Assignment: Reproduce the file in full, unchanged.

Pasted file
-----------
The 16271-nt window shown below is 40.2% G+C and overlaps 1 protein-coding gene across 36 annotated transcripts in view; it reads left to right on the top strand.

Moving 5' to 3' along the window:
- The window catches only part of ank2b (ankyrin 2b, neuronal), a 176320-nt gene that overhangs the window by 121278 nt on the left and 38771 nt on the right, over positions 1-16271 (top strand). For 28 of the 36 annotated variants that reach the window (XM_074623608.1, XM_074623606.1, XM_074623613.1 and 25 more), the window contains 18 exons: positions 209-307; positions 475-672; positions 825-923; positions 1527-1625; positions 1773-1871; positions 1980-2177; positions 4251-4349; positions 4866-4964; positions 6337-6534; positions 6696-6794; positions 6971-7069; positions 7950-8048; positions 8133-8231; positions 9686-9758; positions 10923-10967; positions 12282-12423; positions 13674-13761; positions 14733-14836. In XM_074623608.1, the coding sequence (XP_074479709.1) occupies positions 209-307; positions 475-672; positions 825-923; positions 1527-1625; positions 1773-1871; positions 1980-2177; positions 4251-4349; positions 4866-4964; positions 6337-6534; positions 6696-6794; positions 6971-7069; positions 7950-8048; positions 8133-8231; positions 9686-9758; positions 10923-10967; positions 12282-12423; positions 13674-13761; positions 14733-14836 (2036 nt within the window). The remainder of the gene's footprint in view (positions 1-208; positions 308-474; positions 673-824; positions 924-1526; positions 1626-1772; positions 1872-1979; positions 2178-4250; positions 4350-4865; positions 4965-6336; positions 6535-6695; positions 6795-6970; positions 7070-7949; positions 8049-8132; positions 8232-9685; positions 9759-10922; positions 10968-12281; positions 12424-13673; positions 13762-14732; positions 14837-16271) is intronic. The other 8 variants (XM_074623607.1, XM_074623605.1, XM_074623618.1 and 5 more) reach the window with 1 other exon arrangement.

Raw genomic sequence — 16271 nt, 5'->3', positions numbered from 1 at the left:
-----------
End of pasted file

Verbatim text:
The 16271-nt window shown below is 40.2% G+C and overlaps 1 protein-coding gene across 36 annotated transcripts in view; it reads left to right on the top strand.

Moving 5' to 3' along the window:
- The window catches only part of ank2b (ankyrin 2b, neuronal), a 176320-nt gene that overhangs the window by 121278 nt on the left and 38771 nt on the right, over positions 1-16271 (top strand). For 28 of the 36 annotated variants that reach the window (XM_074623608.1, XM_074623606.1, XM_074623613.1 and 25 more), the window contains 18 exons: positions 209-307; positions 475-672; positions 825-923; positions 1527-1625; positions 1773-1871; positions 1980-2177; positions 4251-4349; positions 4866-4964; positions 6337-6534; positions 6696-6794; positions 6971-7069; positions 7950-8048; positions 8133-8231; positions 9686-9758; positions 10923-10967; positions 12282-12423; positions 13674-13761; positions 14733-14836. In XM_074623608.1, the coding sequence (XP_074479709.1) occupies positions 209-307; positions 475-672; positions 825-923; positions 1527-1625; positions 1773-1871; positions 1980-2177; positions 4251-4349; positions 4866-4964; positions 6337-6534; positions 6696-6794; positions 6971-7069; positions 7950-8048; positions 8133-8231; positions 9686-9758; positions 10923-10967; positions 12282-12423; positions 13674-13761; positions 14733-14836 (2036 nt within the window). The remainder of the gene's footprint in view (positions 1-208; positions 308-474; positions 673-824; positions 924-1526; positions 1626-1772; positions 1872-1979; positions 2178-4250; positions 4350-4865; positions 4965-6336; positions 6535-6695; positions 6795-6970; positions 7070-7949; positions 8049-8132; positions 8232-9685; positions 9759-10922; positions 10968-12281; positions 12424-13673; positions 13762-14732; positions 14837-16271) is intronic. The other 8 variants (XM_074623607.1, XM_074623605.1, XM_074623618.1 and 5 more) reach the window with 1 other exon arrangement.

Raw genomic sequence — 16271 nt, 5'->3', positions numbered from 1 at the left: